It may sound strange, but hugs can protect stressed individuals from getting sick, according to researchers at Carnegie Mellon University who say hugging represents a close relationship and a source of social support.
“We know that people experiencing ongoing conflicts with others are less able to fight off cold viruses,” says lead study author Sheldon Cohen. “We also know that people who report having social support are partly protected from the effects of stress on psychological states, such as depression and anxiety.”
Working with 404 healthy adults, the researchers determined each participant’s perception of social support by means of a questionnaire.
Over the course of two weeks, they held nightly telephone interviews with each participant to assess the frequencies of interpersonal conflicts in their lives and how often they received hugs.
Next, researchers intentionally exposed participants to the common cold virus and quarantined them.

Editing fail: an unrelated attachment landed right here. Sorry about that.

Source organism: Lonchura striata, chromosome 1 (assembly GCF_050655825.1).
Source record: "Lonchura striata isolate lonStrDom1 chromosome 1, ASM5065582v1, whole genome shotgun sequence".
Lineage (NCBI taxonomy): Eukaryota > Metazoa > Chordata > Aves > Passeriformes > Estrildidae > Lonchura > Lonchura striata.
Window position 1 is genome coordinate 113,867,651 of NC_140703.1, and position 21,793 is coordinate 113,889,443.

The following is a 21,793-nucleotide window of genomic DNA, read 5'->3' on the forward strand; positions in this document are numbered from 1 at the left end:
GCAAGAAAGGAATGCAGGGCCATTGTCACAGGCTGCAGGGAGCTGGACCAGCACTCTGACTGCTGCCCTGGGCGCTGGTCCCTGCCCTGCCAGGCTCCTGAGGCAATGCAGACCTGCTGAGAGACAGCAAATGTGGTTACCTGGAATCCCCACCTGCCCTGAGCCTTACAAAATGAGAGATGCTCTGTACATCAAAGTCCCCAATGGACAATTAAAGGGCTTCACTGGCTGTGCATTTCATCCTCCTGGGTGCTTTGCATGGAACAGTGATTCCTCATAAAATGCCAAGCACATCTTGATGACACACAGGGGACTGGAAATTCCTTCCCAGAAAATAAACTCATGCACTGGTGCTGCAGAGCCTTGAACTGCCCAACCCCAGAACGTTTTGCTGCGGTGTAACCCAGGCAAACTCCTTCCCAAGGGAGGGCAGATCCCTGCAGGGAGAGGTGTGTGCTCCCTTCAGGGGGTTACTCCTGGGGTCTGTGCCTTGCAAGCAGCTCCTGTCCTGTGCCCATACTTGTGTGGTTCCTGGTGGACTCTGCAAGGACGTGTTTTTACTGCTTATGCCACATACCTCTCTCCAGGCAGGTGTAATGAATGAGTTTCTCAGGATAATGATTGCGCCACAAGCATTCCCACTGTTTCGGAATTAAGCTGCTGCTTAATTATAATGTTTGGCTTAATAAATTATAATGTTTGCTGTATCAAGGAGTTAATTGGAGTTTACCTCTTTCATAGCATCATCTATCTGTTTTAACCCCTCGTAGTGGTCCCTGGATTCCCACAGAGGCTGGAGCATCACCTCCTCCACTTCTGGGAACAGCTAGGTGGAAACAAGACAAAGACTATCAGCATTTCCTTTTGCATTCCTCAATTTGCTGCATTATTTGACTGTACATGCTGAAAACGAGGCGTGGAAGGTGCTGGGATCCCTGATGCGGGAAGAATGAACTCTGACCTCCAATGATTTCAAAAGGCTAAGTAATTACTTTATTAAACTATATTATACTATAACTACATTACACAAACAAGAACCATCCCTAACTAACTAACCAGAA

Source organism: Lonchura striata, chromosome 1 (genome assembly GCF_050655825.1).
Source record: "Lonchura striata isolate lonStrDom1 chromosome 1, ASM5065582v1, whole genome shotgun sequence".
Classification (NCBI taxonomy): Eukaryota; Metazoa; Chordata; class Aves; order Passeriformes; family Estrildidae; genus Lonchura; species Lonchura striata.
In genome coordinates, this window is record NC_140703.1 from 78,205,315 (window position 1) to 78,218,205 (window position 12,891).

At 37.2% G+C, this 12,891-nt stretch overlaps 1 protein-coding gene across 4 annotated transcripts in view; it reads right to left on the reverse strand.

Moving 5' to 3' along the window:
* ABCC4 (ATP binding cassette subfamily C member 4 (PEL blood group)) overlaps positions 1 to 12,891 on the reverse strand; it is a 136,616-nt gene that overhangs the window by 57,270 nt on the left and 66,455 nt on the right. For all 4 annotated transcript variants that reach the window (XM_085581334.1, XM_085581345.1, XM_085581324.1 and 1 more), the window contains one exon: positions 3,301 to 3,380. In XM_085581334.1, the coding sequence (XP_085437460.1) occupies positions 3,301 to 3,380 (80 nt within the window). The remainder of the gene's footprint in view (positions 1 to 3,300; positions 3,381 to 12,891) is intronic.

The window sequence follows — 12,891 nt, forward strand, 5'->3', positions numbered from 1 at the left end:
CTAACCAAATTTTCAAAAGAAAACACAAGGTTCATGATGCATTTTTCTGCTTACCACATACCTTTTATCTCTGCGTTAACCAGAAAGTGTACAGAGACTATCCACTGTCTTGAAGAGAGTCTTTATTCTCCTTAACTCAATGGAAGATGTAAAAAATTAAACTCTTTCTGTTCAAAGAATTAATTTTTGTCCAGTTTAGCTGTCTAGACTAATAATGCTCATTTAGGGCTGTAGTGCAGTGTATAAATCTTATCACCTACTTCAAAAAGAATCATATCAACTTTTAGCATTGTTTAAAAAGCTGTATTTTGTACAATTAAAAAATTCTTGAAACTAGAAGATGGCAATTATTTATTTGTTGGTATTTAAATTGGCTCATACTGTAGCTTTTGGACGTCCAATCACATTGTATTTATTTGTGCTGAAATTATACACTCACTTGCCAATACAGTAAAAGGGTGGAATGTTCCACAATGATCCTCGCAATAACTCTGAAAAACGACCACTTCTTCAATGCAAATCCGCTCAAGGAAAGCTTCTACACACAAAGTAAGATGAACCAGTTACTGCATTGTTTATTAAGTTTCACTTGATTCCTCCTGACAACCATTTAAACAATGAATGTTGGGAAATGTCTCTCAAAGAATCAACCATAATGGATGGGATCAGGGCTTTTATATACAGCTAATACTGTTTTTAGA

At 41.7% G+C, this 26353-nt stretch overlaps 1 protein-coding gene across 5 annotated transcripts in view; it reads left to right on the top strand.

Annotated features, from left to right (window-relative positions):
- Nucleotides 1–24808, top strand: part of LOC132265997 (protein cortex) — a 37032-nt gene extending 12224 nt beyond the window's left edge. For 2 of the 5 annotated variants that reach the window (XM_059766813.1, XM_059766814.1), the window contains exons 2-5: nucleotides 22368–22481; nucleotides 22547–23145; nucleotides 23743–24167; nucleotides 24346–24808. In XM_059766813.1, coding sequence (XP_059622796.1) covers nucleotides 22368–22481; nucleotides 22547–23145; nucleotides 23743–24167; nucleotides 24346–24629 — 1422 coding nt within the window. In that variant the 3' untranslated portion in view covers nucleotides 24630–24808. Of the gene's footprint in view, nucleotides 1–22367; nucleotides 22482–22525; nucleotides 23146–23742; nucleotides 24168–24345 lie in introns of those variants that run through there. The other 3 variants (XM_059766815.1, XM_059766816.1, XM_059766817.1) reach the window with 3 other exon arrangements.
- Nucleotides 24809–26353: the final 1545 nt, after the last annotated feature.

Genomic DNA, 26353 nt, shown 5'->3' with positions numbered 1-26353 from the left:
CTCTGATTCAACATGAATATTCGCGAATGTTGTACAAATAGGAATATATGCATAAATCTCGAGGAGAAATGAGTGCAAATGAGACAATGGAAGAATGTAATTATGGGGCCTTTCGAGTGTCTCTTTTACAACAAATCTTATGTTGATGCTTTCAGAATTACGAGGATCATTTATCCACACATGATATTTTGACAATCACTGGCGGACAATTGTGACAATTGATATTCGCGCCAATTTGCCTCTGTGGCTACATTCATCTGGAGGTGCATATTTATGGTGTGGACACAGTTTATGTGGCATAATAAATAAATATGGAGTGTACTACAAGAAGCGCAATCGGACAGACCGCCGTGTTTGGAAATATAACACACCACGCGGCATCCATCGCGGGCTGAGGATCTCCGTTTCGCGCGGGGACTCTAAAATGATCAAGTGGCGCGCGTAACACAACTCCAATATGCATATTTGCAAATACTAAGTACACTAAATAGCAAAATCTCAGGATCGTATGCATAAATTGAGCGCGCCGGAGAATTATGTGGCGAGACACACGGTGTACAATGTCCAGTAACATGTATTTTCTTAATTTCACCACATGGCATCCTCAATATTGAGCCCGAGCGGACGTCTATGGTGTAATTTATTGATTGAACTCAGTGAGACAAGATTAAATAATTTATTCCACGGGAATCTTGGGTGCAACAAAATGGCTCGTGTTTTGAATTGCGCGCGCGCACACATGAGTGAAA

“We tested whether perceptions of social support are equally effective in protecting us from stress-induced susceptibility to infection,” says lead author Sheldon Cohen, “And also whether receiving hugs might partially account for those feelings of support and themselves protect a person against infection.”
According to results, perceived social support did, indeed, reduce the risk of infection that arises due to interpersonal conflicts, and one third of this infection-reducing social support was attributed to hugs.
Participants who became infected with the common cold due to the intentional exposure experienced less severe symptoms if they perceived themselves as having significant social support and were frequently hugged.
The study is to appear in the journal Psychological Science.